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Recent Forum Posts on Comedy of Errors

Comedy of Errors

I love Shakespeare's "Comedy of Errors". Why is it that not many people know about this play?

turning point

what would you say is the turning point of the play

Comedy of Errors

A good play worth reading! Funny and full of confusion! GREAT!! Rate it 10/10!!

Senior paper vs. Everyday reading.

I wrote a paper on this play for my senior paper and I have to tell you that I have never been able to write a paper with reading the book or play before however I had seen this play at a school and loved it. I recomend that everyone read watch this play or get in a group of friends and read it out loud together. This play like so many others loses a great deal when you simply read it to yourself. Shakespeares play were meant to be watched and heard, not read. Hope you all enjoy The Comedy of Errors as much as I did.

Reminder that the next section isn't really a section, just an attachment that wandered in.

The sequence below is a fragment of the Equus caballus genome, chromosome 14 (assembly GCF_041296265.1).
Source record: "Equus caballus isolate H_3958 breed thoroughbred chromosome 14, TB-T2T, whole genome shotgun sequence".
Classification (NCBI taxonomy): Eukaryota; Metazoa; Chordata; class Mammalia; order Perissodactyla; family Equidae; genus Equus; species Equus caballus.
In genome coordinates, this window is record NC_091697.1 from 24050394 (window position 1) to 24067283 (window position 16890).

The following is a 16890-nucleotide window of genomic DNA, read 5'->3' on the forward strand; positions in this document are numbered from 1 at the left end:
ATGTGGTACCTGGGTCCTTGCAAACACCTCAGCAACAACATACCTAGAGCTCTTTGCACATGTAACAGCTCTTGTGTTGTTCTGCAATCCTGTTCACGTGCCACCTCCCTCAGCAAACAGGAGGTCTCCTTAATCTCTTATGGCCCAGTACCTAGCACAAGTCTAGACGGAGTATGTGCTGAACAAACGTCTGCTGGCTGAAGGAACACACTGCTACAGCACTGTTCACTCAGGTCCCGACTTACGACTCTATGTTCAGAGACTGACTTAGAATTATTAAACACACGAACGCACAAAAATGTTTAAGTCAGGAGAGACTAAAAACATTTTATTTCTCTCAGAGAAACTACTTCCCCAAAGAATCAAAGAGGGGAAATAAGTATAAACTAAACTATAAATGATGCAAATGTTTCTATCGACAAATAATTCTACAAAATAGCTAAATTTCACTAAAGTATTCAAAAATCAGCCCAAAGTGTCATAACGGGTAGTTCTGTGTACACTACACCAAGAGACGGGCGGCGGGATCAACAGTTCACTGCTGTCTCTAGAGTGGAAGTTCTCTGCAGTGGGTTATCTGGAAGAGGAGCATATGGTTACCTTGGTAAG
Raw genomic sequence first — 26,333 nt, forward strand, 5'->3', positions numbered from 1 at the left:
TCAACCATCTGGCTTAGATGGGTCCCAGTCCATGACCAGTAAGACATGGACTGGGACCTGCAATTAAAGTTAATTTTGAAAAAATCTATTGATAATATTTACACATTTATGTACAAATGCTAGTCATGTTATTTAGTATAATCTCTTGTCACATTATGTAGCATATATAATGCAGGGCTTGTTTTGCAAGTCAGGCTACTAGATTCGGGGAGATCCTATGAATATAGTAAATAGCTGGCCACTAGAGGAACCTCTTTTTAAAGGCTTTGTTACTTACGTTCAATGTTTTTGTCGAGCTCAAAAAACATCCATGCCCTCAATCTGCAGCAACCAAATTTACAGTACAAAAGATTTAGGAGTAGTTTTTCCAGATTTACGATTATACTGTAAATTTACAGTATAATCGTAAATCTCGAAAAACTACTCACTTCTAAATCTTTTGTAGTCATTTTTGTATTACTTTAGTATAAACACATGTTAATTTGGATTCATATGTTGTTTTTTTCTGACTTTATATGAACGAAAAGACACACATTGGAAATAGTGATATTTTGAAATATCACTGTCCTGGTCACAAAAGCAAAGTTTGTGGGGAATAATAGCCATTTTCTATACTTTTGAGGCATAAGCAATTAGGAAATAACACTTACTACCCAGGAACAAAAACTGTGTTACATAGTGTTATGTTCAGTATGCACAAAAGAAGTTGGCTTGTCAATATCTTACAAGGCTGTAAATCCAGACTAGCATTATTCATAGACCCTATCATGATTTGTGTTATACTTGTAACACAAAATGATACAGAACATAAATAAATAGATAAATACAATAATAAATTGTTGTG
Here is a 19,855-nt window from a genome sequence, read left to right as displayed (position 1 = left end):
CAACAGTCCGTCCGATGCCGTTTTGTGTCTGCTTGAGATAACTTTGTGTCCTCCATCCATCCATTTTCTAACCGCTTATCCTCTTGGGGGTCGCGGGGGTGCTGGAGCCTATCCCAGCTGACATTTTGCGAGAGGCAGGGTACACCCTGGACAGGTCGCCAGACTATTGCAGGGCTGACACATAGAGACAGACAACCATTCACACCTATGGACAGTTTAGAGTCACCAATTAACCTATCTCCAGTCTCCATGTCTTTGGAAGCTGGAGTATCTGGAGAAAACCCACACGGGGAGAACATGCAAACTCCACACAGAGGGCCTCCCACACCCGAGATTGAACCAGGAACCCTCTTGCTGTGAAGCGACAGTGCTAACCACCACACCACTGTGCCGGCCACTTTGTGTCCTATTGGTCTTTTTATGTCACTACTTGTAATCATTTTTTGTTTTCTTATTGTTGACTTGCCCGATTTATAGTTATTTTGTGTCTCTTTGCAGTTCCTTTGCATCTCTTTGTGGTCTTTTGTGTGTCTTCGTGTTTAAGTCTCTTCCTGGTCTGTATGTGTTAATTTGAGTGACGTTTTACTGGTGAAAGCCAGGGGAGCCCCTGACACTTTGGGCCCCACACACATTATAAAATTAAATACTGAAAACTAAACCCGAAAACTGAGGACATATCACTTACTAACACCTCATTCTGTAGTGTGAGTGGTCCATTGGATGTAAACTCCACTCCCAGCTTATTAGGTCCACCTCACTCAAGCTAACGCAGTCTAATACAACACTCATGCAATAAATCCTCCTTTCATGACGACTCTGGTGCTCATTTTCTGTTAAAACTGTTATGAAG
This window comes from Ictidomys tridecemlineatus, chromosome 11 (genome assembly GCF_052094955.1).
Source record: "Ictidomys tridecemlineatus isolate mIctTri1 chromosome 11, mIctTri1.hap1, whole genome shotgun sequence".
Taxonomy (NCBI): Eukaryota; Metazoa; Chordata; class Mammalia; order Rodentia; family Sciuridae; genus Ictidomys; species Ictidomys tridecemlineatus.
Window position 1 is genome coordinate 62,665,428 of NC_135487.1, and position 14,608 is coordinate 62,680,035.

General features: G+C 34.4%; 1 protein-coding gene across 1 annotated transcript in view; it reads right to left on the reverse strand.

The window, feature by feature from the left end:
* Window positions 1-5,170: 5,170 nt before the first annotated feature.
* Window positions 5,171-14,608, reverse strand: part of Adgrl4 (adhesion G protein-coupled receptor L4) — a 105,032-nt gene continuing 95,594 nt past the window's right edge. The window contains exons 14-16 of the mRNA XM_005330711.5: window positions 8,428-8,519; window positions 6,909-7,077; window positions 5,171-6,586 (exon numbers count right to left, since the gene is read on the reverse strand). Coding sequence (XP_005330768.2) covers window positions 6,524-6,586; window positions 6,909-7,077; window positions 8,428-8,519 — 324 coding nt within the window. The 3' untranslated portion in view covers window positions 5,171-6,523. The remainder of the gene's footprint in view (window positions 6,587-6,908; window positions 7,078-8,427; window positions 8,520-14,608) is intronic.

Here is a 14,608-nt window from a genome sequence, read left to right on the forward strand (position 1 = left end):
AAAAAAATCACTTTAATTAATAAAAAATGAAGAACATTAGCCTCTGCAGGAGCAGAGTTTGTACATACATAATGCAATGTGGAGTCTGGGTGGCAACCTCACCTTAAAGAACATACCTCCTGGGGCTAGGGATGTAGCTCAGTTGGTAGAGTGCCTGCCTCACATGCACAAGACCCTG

Viva Las Espheus!

If you have the means, I highly recommend seeing Comedy of Errors at the Oregon Shakespeare Festival in Ashland, Oregon. This particular version takes place in 1950's-1960's Las Vegas! (Okay, it takes places in Espheus, but it LOOKS like Las Vegas, casinos, showgirls and all!) It's a hoot! The duke and his cronies are Jersey boys and Mafia men, Egeon, AS and DS are Texans, and the Courtesan is a feather-boa-toting showgirl! Funny, funny, FUNNY!

No Subject

I just recently preformed this play with a theatre in washington D.C. playing one of the Dromio Twins and it was a great part and great show!!! This play is kind of like the three stooges in shakespearean time. A great show!!! Id definetly recommend preforming it!